Sylosis – Monolith

Sylosis - Monolith

Review by Ola Mazzuca

Reading, England technical death metal up-and-comers Sylosis recently toured the US with Lamb of God. And what a fine time it is to do so; Obama was just re-elected and they are supporting arguably one of the most prolific bands of New American Metal. It’s no surprise after listening to their third studio release, Monolith, as the record lives up to its apt title with strong melodies and mind-blowing sweep picking.

Commencing with “Out From Below,” Sylosis nod to their roots in Bay Area thrash metal with strong elements reminiscent of Metallica’s highly emotive …And Justice For All. It’s a progressive piece that weaves chugging riffs and Josh Middleton’s guttural depth on “Fear The World.” Heavy as hell, “What Dwells Within” is full of precise soloing, paced percussion, slower in contrast to “The River,” a track that’s pure shred and designed for the pit.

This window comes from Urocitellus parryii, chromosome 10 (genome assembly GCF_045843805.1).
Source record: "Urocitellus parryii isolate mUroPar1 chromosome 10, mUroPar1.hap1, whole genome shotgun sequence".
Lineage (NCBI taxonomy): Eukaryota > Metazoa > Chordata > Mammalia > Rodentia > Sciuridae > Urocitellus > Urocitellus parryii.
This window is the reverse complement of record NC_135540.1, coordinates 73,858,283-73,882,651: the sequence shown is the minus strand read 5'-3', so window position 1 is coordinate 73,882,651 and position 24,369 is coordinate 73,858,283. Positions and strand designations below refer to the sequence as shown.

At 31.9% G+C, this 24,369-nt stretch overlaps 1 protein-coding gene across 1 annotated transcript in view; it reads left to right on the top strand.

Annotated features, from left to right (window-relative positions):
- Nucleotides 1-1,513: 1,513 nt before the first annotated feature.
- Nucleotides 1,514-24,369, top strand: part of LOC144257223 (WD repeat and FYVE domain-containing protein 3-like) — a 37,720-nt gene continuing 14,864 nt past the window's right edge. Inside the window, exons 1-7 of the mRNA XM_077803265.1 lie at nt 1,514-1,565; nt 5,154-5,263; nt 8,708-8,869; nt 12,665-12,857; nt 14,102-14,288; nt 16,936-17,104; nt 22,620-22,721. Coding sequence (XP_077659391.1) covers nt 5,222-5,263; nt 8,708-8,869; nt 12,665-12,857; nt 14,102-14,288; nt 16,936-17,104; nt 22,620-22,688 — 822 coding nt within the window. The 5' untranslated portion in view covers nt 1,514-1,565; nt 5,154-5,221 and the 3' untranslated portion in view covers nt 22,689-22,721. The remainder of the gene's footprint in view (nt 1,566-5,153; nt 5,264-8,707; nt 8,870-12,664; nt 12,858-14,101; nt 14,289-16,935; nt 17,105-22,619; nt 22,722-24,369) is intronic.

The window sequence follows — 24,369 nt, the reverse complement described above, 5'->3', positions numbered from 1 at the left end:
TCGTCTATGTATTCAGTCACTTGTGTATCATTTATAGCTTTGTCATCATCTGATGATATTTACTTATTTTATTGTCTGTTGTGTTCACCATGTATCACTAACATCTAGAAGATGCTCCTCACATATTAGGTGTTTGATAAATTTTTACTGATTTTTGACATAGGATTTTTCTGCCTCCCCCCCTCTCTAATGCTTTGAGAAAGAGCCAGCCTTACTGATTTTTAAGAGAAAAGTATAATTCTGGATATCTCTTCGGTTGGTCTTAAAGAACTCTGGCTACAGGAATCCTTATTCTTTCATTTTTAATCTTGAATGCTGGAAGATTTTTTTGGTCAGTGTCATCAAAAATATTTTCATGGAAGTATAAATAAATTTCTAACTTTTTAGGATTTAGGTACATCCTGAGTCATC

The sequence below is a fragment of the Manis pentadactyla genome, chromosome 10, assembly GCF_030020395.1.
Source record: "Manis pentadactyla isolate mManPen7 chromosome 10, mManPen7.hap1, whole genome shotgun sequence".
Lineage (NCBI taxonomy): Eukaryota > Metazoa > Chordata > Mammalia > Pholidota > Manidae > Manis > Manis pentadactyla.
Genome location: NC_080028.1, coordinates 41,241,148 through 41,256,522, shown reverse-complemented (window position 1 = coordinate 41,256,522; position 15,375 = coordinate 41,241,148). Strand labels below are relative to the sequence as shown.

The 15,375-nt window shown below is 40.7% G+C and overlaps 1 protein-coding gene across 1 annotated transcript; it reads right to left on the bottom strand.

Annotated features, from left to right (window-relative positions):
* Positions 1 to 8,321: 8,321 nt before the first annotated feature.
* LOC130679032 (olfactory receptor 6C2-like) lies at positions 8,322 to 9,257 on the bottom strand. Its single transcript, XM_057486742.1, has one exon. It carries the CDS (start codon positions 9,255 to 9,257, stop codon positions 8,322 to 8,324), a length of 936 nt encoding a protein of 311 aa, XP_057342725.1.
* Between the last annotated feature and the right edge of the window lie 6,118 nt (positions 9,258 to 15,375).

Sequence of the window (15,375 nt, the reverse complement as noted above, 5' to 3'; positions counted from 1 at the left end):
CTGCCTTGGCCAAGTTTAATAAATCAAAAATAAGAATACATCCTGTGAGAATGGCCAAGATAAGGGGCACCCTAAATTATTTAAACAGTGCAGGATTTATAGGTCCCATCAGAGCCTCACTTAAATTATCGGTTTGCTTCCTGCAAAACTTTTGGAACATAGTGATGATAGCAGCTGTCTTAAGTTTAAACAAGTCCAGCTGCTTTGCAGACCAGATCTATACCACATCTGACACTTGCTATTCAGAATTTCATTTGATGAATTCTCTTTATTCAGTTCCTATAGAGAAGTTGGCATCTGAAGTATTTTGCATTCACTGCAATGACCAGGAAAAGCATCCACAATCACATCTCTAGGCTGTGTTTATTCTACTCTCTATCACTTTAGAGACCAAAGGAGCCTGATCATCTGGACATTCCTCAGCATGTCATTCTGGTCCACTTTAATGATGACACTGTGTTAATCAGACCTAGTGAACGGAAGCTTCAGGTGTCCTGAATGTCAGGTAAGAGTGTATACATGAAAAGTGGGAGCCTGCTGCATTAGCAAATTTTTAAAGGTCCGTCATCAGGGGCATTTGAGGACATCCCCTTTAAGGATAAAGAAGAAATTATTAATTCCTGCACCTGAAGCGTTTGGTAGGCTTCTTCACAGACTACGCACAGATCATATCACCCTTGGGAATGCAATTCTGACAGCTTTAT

The galloping instrumentation style so audible to thrash music is ever present on Monolith, but it is Sylosis’ ability to integrate gradual, ambient material in between many tracks for great transition. Take “A Dying Vine” as an example, as it begins with minor chords, and ends with an acoustic/electric coda. “Born Anew” is the star track of Monolith, pulsing venomous beats and extreme strings that energize and inspire at-home windmilling.

Finally, Monolith ends with the epic, “Enshrined.” Introduced with a sharp riff to the pummeling blasts of bass drums and distorted, palm muting that make it worthy under the label of “blackened death.” Flowing into a beautiful interlude and a solo that would make Necrophagist’s Muhammed Suiçmez smile, it ends. But if you wait ten minutes, the song chimes in again with clean vocals on a piano-laden finale that brings Monolith to tranquil closure.

Sylosis is wicked in a sense that they are able to bring the brutality. But on the other hand they’re also softies at heart that successfully intertwine progressive elements with their primary influences. This is a band to watch, and not one to miss.

(Nuclear Blast)

8/10

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